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‘Will God always be white?’

That’s the provocative way David Gibson poses the political question raised by a new Gallup poll on religion and politics. It shows that religious whites break heavily for the GOP — but believers who are Hispanic, Asian, or black break for Democrats. Gibson:

The United States is becoming increasingly “brown,” however. Is it time to start adjusting our lenses? Would we still talk about a “God gap” if most religious voters overall leaned Democratic, but they were mostly members of minority communities?

Excellent question. Based on current trends, whites will be a minority by 2050, and Hispanics will have doubled their percentage of the population, from 14 percent to 28 percent. Pew points out that 82 percent of US population growth between now and then come from the children and grandchildren of today’s Latino immigrants.

Gibson’s question is about media perception of American political dynamics. Here’s an additional one, purely political: Will the rise of minority voting strength, especially among Hispanics, change the Democratic Party with regard to its openness to, and comfort with, religion? Amy Sullivan, what say you?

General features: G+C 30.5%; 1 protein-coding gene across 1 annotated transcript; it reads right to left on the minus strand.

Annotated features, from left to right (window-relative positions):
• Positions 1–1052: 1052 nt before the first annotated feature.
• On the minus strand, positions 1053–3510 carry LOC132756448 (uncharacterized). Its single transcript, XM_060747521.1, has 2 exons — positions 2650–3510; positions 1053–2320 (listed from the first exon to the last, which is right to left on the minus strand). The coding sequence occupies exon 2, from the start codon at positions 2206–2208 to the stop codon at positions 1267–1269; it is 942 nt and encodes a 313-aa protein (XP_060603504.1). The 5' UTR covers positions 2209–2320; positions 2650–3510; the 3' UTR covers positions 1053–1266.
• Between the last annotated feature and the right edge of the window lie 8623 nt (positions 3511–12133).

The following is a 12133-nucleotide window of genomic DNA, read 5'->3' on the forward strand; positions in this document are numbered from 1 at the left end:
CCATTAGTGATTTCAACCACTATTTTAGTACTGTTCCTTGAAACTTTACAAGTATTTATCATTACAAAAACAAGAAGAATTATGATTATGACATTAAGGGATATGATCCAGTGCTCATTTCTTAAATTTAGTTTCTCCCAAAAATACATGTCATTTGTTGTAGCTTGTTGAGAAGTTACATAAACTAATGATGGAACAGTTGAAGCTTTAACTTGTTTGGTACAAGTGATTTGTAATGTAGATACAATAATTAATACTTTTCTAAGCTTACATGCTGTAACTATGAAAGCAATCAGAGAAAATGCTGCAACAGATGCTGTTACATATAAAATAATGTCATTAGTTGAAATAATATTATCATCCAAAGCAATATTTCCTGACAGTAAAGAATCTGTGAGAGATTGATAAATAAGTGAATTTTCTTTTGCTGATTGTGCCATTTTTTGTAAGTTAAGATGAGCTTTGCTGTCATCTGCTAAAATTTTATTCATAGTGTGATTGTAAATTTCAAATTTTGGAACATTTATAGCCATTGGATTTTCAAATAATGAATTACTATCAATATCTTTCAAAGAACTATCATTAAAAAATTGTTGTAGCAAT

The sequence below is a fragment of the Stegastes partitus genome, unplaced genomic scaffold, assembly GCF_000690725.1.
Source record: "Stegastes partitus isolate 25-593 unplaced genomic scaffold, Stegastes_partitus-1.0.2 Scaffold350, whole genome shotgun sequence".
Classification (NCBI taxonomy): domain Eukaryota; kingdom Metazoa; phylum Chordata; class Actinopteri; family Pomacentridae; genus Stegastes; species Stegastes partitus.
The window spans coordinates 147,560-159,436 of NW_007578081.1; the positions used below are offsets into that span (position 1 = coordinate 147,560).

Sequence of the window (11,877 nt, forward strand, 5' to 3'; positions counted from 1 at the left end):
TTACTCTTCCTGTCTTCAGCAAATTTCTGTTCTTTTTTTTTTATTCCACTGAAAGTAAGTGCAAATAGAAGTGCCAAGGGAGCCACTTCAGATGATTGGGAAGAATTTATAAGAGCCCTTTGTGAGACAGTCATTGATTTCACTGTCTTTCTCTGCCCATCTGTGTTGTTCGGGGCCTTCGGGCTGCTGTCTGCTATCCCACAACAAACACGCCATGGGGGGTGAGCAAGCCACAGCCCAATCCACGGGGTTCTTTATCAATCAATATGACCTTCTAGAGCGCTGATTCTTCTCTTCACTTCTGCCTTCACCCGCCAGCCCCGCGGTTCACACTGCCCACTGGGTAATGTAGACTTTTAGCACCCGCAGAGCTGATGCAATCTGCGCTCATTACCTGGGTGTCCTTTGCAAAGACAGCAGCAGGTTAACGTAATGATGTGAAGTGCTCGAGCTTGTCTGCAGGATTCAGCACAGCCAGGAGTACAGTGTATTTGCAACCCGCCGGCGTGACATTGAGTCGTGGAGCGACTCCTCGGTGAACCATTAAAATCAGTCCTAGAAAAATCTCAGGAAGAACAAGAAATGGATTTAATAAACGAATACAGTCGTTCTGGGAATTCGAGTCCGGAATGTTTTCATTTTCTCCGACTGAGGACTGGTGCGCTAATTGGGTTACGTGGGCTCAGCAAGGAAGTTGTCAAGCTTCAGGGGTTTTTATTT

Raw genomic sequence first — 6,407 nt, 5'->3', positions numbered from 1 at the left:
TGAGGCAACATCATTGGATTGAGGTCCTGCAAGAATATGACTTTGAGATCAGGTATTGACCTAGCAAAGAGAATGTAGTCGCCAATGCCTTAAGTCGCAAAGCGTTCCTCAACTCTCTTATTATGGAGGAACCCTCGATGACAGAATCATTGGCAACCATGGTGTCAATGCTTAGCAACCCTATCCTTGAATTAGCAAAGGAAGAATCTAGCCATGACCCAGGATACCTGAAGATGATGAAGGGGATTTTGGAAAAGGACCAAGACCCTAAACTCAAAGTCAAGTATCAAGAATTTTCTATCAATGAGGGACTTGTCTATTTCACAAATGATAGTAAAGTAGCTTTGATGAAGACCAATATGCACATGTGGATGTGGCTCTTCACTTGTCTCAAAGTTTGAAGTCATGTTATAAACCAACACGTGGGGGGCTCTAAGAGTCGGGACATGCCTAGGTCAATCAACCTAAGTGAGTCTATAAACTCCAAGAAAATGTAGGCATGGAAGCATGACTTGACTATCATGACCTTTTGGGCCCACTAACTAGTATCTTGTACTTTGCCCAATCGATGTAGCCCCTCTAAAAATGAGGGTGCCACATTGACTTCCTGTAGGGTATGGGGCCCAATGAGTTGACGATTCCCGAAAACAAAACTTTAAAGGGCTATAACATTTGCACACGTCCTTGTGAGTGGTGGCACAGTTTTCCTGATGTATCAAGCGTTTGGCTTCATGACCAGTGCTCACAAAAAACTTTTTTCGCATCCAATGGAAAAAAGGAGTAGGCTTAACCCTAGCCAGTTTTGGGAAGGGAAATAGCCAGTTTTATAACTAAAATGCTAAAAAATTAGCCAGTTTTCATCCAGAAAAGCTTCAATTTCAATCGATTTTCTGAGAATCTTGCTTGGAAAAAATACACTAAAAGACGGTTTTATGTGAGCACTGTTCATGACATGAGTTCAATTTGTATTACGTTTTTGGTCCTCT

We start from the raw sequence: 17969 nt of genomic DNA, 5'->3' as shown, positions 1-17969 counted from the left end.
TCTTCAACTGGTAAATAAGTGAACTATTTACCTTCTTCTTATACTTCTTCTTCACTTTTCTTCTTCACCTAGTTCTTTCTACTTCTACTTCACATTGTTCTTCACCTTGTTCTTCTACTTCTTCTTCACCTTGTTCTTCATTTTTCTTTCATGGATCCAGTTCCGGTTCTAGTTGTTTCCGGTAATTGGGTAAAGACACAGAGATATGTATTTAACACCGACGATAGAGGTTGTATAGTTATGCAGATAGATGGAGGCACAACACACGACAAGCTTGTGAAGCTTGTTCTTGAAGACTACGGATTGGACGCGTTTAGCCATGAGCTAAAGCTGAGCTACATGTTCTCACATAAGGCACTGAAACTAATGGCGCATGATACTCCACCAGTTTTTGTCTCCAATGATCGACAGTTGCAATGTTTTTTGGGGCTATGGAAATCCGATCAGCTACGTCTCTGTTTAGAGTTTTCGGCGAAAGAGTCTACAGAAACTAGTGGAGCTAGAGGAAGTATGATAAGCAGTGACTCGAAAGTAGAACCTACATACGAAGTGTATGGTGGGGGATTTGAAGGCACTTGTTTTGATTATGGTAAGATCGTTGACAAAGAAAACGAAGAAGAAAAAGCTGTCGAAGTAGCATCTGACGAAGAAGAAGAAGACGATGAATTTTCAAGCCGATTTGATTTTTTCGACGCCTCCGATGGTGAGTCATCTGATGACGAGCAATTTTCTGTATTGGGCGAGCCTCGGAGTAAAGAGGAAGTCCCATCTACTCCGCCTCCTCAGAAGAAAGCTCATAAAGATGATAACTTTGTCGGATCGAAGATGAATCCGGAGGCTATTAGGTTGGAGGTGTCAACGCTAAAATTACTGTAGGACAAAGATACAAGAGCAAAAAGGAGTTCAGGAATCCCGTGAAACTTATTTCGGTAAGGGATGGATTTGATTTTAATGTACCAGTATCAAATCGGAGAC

about the author

Rod Dreher is a senior editor at The American Conservative. He has written and edited for the New York Post, The Dallas Morning News, National Review, the South Florida Sun-Sentinel, the Washington Times, and the Baton Rouge Advocate. Rod’s commentary has been published in The Wall Street Journal, Commentary, the Weekly Standard, Beliefnet, and Real Simple, among other publications, and he has appeared on NPR, ABC News, CNN, Fox News, MSNBC, and the BBC. He lives in Baton Rouge, Louisiana, with his wife Julie and their three children. He has also written four books, The Little Way of Ruthie Leming, Crunchy Cons, How Dante Can Save Your Life, and The Benedict Option.

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